Tuesday, February 8, 2011

Losar - One of the Worlds Longest Ice Climbs

Losar is the name for the Tibetan and Sherpa New Year, but it is also the name of a classic ice climb in the Khumbu region of Nepal near Mount Everest.  Although it is not exceptionally steep until the final two pitches, the climb is over 800 meters long which makes it one of the worlds longest ice climbs.  The route is approached by descending around 1000 feet from the village of Namche Bazaar and crossing the Bhote Koshi Nadi River to reach the climb on the opposite side.

Losar taken from the village of Namche Bazaar
Five days ago after we finished instructing at the Khumbu Climbing School Steve Mock and I decided to attempt the route before I headed back to the US.  I tried climbing the route the year before with Dave Weber, another KCS instructor.  But the morning of the climb Dave became sick from something he ate so we were not able to go.  While Dave recuperated, I went down to the river to check out the crossing and discovered that there wasn't a bridge, and without one the cascade was too swift and deep to cross safely.  So this year Steve and I went down the day before we started the climb to build a bridge using a 10 foot section of ladder.  But we discovered that locals had been mining sand from the river banks for concrete construction in Namche and they had built a sturdy log bridge that we could use the following day

Bridge built by sand haulers
We left on February 3rd (which was Losar) to climb Losar and arrived at the ice at first light.  It was unusually warm and the ice was running with water. 

Partway up Losar
Although the first 700 meters were relatively easy Grade 3 and 4, the wet, chandelier ice took time to clear. 

Namche Bazaar and the top of Mt Everest from Losar

We arrived at the steep final two pitches of ice as it was getting dark so we decided to turn around and rappel the route.  I was disappointed to miss out on this last section because it would have been the steepest and best climbing on the route.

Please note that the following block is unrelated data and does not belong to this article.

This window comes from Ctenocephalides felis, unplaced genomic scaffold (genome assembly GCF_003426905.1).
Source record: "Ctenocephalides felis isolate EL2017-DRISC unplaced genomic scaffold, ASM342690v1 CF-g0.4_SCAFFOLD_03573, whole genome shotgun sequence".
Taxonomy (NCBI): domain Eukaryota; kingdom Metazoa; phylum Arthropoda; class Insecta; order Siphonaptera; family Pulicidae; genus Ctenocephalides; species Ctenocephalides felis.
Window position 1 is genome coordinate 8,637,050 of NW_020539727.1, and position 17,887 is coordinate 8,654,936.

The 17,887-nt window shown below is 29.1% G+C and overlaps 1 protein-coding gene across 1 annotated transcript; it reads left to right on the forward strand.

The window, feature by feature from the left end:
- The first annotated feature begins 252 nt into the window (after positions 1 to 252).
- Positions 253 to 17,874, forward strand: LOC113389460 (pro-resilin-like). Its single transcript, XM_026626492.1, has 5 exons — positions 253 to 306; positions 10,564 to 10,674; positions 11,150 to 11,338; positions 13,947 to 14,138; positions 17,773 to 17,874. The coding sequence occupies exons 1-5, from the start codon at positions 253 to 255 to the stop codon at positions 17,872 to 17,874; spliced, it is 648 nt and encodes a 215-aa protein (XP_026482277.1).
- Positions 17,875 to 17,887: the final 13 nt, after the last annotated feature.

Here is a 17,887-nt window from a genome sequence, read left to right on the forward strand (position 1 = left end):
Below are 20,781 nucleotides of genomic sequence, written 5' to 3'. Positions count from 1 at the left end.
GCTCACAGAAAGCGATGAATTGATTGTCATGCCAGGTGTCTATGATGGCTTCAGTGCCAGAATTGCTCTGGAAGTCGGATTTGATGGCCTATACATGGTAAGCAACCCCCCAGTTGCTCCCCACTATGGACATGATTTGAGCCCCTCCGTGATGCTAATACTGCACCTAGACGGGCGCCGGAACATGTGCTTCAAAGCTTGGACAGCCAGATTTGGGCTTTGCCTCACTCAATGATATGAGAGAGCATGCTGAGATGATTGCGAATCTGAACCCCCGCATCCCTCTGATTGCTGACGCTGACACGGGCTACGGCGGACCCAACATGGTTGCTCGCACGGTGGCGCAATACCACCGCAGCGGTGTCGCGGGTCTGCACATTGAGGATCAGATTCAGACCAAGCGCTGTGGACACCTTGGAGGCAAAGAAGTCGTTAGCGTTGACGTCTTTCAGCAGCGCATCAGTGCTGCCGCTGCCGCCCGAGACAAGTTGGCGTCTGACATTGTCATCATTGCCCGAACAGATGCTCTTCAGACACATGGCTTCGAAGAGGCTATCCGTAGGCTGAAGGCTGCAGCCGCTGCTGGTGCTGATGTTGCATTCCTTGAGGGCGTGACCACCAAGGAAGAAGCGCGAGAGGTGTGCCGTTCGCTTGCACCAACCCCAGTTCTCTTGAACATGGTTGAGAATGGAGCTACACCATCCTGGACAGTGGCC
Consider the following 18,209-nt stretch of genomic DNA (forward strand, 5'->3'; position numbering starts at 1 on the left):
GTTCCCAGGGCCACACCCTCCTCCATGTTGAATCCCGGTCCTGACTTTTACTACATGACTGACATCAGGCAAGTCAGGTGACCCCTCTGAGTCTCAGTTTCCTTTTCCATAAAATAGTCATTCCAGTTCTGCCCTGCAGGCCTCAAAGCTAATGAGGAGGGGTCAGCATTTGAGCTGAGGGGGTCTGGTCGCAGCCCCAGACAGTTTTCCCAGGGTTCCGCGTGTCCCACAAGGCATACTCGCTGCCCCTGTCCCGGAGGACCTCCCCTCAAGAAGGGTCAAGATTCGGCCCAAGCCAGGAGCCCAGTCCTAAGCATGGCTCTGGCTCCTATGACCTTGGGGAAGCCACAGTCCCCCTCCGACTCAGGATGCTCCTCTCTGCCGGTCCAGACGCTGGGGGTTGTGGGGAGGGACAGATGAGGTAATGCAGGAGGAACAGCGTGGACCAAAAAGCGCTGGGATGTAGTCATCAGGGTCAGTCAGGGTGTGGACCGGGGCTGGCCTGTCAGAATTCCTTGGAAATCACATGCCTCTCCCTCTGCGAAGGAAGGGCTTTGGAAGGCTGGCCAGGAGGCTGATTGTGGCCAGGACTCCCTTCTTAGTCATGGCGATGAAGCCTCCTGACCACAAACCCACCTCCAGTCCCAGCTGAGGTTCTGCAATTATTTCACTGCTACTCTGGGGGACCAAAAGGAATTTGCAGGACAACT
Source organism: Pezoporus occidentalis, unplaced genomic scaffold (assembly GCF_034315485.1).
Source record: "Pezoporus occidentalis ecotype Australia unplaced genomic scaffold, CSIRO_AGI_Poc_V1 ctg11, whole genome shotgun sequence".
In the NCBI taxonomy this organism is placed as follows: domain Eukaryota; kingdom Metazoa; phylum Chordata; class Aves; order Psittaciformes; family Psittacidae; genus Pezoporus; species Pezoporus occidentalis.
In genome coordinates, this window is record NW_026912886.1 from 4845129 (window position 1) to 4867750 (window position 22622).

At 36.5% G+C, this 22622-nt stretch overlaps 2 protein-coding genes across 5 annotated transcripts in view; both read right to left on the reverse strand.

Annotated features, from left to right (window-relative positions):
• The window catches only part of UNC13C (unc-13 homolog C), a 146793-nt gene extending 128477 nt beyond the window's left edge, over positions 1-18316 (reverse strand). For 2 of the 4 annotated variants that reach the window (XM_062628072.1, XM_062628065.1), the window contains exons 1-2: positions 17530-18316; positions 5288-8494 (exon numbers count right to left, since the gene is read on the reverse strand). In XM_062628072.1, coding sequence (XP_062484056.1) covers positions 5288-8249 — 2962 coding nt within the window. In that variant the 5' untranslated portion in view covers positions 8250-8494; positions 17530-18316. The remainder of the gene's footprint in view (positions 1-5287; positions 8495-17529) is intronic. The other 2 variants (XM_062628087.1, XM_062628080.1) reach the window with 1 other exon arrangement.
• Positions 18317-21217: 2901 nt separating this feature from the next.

We reached the top of the rock bulge on the right below the final steep section
Late that night we arrived back in Namche where our friend Nima prepared a simple meal for us before we went to our lodge for some sleep.  Maybe the third time will be a charm for me on this route!

Friday, February 4, 2011

Khumbu Climbing School

A couple of days ago I left the village of Phortse having completed my second year as a volunteer instructor for the Khumbu Climbing School.  The mission statement for the KCS is:

To increase the safety margin of Nepali climbers and high altitude workers
by encouraging responsible climbing practices in a supportive and community-based program

The KCS provides basic and advanced climbing instruction to the Sherpas and other ethnic groups in Nepal who are employed as guides for mountaineering expeditions in the Himalayas, including Mt Everest.  Many people assume that all the Sherpas are elite mountaineers and experts in their local terrain.  This is true for the experienced Sherpas, but for the aspirant Sherpa guides their occupation can be quite dangerous.  Most of their training comes on the job and Mt Everest is not the safest place to learn. 
The Village of Phortse
This year we had one student who had summited Mt Everest 8 times but did not know how to tie basic climbing knots. It is surprising that many of these Nepalis work on the highest mountains in the world with so little formal mountaineering instruction.  

Learning to ice climb
The goal of the KCS is to eventually train the Nepalis to be instructors so that they can run the school themselves.  2011 was the eighth year of the program and for each of the instruction groups, Nepalis now serve as the lead and assistant instructors with the American volunteers acting as safety observers. 

Rock climbing instruction
In addition to mountaineering instruction, the KCS provides some basic first aid training and English vocabulary.
First Aid Training
The KCS is run every winter when the guides are not busy working.  For the village of Phortse the KCS provides economic activity during a slow time of year when their are few trekkers and climbers around.

Even the local children want to learn their knots
At the end of the course there is a day of testing where students have to demonstrate in the field what they have learned.  The students are awarded points for skills like belaying, rappelling, ice climbing, climbing fixed ropes. knots, and first aid.  If they score a minimum amount of points they graduate and are given a certificate.